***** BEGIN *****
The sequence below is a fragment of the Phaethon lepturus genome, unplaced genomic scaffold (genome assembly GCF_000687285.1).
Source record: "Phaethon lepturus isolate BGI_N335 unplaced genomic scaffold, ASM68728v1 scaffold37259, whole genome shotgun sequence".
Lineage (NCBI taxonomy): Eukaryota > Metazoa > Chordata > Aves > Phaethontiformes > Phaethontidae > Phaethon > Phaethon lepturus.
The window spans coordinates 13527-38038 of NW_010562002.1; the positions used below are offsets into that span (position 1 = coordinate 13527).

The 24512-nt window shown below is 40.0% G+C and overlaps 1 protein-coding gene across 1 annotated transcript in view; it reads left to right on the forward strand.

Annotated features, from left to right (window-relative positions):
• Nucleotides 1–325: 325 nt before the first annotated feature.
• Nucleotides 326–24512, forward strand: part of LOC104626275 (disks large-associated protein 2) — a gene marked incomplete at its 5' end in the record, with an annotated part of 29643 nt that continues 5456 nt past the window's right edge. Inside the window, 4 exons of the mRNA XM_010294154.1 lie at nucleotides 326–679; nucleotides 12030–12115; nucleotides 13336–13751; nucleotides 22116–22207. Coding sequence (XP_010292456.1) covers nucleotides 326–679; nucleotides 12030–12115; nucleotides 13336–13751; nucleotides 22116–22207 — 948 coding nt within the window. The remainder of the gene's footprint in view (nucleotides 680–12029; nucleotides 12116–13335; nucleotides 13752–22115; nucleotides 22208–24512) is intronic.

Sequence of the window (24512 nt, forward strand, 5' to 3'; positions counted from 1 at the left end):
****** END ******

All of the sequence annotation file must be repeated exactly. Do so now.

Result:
The sequence below is a fragment of the Phaethon lepturus genome, unplaced genomic scaffold (genome assembly GCF_000687285.1).
Source record: "Phaethon lepturus isolate BGI_N335 unplaced genomic scaffold, ASM68728v1 scaffold37259, whole genome shotgun sequence".
Lineage (NCBI taxonomy): Eukaryota > Metazoa > Chordata > Aves > Phaethontiformes > Phaethontidae > Phaethon > Phaethon lepturus.
The window spans coordinates 13527-38038 of NW_010562002.1; the positions used below are offsets into that span (position 1 = coordinate 13527).

The 24512-nt window shown below is 40.0% G+C and overlaps 1 protein-coding gene across 1 annotated transcript in view; it reads left to right on the forward strand.

Annotated features, from left to right (window-relative positions):
• Nucleotides 1–325: 325 nt before the first annotated feature.
• Nucleotides 326–24512, forward strand: part of LOC104626275 (disks large-associated protein 2) — a gene marked incomplete at its 5' end in the record, with an annotated part of 29643 nt that continues 5456 nt past the window's right edge. Inside the window, 4 exons of the mRNA XM_010294154.1 lie at nucleotides 326–679; nucleotides 12030–12115; nucleotides 13336–13751; nucleotides 22116–22207. Coding sequence (XP_010292456.1) covers nucleotides 326–679; nucleotides 12030–12115; nucleotides 13336–13751; nucleotides 22116–22207 — 948 coding nt within the window. The remainder of the gene's footprint in view (nucleotides 680–12029; nucleotides 12116–13335; nucleotides 13752–22115; nucleotides 22208–24512) is intronic.

Sequence of the window (24512 nt, forward strand, 5' to 3'; positions counted from 1 at the left end):